Showtime Sued For Mayweather-McGregor Streaming Glitches

Last week’s boxing match between Floyd Mayweather and Conor McGregor was one of the most talked-about fights in boxing history. For months, fans and journalists hyped up the fight, being billed as one of the first of its kind. The match pitted one of boxing’s best against one of the best mixed martial artists in the world for what was a record-breaking sporting event. Live streams of the match cost a whopping $89.95 USD (plus an additional $10 for high-definition) and were broadcast in the United States exclusively by Showtime.

Showtime hasn’t yet released how many fans ordered the pay-per-view event, but pre-fight estimates had that total close to 50 million. With such high expectations and a high price tag, you’d think Showtime would have pulled out all the stops to ensure high-quality streams. Unfortunately, that wasn’t the case, and now Showtime is being sued for misrepresenting their product.

During the fight and immediately after, angry paid customers took to the internet to voice their complaints over the glitches and technical issues experienced during the pay-per-view event. Many customers reported grainy or pixelated streams, long buffering times, or even a loss of the stream altogether. With so many complaints, it wasn’t long before lawyers smelled blood and immediately got to work on a class action lawsuit.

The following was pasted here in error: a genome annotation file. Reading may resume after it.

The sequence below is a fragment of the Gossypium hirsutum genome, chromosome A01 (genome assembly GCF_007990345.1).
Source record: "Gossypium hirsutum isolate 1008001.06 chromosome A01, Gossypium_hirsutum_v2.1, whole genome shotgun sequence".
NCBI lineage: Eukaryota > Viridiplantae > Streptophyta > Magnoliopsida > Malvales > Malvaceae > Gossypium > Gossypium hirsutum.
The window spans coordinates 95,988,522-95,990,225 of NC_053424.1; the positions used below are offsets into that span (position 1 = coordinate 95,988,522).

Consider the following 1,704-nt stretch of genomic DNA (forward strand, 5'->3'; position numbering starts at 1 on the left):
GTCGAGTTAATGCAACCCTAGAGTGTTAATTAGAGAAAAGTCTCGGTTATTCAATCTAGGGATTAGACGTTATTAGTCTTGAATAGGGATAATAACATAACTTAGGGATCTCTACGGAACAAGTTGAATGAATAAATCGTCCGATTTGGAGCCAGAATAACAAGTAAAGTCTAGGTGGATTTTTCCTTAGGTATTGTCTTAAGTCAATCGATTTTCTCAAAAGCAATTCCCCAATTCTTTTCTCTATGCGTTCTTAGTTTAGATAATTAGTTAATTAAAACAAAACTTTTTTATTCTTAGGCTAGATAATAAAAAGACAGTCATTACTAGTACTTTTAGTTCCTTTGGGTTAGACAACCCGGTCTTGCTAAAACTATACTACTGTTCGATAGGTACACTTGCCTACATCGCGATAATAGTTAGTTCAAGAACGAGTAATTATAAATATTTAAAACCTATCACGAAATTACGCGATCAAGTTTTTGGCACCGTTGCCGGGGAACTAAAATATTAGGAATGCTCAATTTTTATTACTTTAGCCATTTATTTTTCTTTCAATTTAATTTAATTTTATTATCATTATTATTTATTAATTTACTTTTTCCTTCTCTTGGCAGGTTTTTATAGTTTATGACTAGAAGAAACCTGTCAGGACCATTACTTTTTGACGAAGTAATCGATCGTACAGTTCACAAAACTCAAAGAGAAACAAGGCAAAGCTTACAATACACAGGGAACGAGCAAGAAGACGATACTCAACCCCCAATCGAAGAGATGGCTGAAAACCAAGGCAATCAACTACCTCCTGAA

Attorney Michael Fuller filed a complaint in an Oregon federal court last week, writing that Showtime deliberately oversold the quality and availability of the streams:

Instead of being upfront with consumers about its new, untested, underpowered service, defendant caused likelihood of confusion and misunderstanding as to the source and quality of the HD video consumers would see on fight night. [Showtime] intentionally misrepresented the quality and grade of video consumers would see using its app, and knowingly failed to disclose that its system was defective with respect to the amount of bandwidth available, and that defendant’s service would materially fail to conform to the quality of HD video defendant promised.

The lawsuit seeks to reimburse $200 to every customer who couldn’t view the fight “in HD at 1080p resolution and at 60 frames per second, and who experienced ongoing grainy video, error screens, buffer events, and stalls instead.” Showtime, for their part, has attempted to blame the actual providers through whom many customers purchased the event, but has stated it will refund customers who streamed the fight specifically through Showtimeppv.com and the ShowtimePPV app.

Brett Tingley

Brett Tingley

Brett lives at the foot of the ancient Appalachian mountains in Asheville, North Carolina and writes about technology, science, and culture.
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Brett Tingley